‘Carbon-sucking’ devices necessary by 2030 to stop global warming, scientists say

Scientists are warning we need “carbon-sucking” technologies by 2030 in order to prevent global temperature increases.

In the fight to curtail global warming, scientists say geoengineering — large-scale manipulation of carbon dioxide and solar radiation to lessen their effect on the planet — is absolutely necessary.

Carbon sucking, also called negative emissions technologies, involves planting entire forests over large areas, letting the trees absorb the carbon dioxide in the air, then using the wood for energy and pumping the CO2 emissions underground.

“If you’re really concerned about coral reefs, biodiversity (and) food production in very poor regions, we’re going to have to deploy negative emission technology at scale,” Bill Hare of Climate Analytics, a science and policy institute, told Reuters.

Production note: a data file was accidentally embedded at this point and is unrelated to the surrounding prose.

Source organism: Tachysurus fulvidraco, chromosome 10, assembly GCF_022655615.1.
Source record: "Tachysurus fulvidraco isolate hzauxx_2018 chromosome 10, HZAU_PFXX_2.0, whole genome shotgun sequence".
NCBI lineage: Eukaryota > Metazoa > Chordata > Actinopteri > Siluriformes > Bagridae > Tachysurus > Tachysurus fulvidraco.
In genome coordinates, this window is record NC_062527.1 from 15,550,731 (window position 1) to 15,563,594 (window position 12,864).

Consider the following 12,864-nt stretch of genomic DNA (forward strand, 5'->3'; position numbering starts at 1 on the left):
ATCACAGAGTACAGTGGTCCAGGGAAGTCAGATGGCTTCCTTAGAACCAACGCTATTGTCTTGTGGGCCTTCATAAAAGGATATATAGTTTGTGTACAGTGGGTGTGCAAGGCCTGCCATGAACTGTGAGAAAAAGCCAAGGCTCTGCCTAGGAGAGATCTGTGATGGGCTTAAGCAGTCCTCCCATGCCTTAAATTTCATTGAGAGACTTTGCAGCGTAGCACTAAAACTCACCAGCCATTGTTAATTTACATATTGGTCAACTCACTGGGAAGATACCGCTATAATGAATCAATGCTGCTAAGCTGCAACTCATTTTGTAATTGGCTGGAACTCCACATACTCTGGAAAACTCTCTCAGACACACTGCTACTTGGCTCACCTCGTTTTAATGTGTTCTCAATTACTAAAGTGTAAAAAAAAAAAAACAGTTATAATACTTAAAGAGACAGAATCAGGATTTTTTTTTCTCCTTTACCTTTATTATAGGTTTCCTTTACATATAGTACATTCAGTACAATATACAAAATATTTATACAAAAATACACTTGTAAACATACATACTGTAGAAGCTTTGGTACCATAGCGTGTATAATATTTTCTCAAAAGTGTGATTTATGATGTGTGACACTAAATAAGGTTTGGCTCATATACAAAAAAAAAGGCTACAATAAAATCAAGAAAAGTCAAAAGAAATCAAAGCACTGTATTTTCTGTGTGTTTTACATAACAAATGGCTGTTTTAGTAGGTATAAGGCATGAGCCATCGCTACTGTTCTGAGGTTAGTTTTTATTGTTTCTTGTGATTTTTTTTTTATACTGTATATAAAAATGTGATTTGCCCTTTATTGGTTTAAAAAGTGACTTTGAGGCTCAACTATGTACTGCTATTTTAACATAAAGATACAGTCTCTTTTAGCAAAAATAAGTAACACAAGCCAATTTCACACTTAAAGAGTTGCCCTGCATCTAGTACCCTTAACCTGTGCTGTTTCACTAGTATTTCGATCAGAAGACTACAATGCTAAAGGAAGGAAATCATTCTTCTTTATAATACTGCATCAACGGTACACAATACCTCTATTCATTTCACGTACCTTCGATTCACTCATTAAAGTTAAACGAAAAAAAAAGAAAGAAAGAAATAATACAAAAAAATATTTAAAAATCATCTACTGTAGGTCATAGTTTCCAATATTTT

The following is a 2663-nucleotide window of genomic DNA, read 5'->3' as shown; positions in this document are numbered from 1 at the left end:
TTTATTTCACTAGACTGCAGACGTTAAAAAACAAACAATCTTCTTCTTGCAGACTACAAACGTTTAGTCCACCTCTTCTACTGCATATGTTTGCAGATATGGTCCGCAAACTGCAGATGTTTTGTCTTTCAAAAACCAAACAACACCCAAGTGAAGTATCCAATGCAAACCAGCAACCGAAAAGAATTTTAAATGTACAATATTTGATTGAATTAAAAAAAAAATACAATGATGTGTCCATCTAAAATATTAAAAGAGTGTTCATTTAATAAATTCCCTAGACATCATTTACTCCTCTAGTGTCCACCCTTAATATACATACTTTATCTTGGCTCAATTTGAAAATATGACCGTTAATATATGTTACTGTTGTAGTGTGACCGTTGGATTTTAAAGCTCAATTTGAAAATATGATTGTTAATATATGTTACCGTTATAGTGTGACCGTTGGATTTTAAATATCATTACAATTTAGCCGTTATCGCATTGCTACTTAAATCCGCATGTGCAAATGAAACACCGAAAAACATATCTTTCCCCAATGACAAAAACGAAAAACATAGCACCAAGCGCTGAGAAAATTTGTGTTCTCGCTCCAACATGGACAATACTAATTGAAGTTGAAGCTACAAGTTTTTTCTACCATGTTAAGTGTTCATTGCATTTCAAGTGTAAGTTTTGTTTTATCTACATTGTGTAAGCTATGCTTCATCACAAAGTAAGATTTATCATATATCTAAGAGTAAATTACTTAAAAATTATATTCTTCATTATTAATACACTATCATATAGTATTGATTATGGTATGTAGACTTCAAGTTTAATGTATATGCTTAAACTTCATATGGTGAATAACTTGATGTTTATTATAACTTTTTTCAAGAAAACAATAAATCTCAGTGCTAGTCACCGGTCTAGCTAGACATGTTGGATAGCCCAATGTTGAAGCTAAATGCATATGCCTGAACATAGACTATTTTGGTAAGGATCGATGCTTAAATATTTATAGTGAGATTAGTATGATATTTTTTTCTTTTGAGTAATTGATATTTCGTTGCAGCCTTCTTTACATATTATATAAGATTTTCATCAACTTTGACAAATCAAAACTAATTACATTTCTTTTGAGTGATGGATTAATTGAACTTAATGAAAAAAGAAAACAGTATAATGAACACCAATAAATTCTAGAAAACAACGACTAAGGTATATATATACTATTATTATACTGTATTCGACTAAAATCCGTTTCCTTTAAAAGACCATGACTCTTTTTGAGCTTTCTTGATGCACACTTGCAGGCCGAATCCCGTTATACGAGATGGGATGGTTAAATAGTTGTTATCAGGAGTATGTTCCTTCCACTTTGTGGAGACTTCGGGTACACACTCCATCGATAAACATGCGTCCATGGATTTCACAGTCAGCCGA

Currently, the planet has warmed by 1 degree Celsius since pre-industrial times, but the Paris Climate Agreement goal is to prevent increases above 2 degrees to halt the kind of warming that will cause sea levels to sink islands, maintain consistent food production and prevent extreme weather.

It’s not just forests that are necessary. Machines are also capable of carbon sucking as seen by one carbon capture machine in Zurich, Switzerland, created by Climeworks. The machine sucks the gas from the air and can store it underground or provide it to be sold to greenhouses who use the CO2 to make vegetables grow faster. The CO2 can also be sold to beverage companies that make sparkling waters and sodas or used to make plastics.

Post Author: n1d4_pLus

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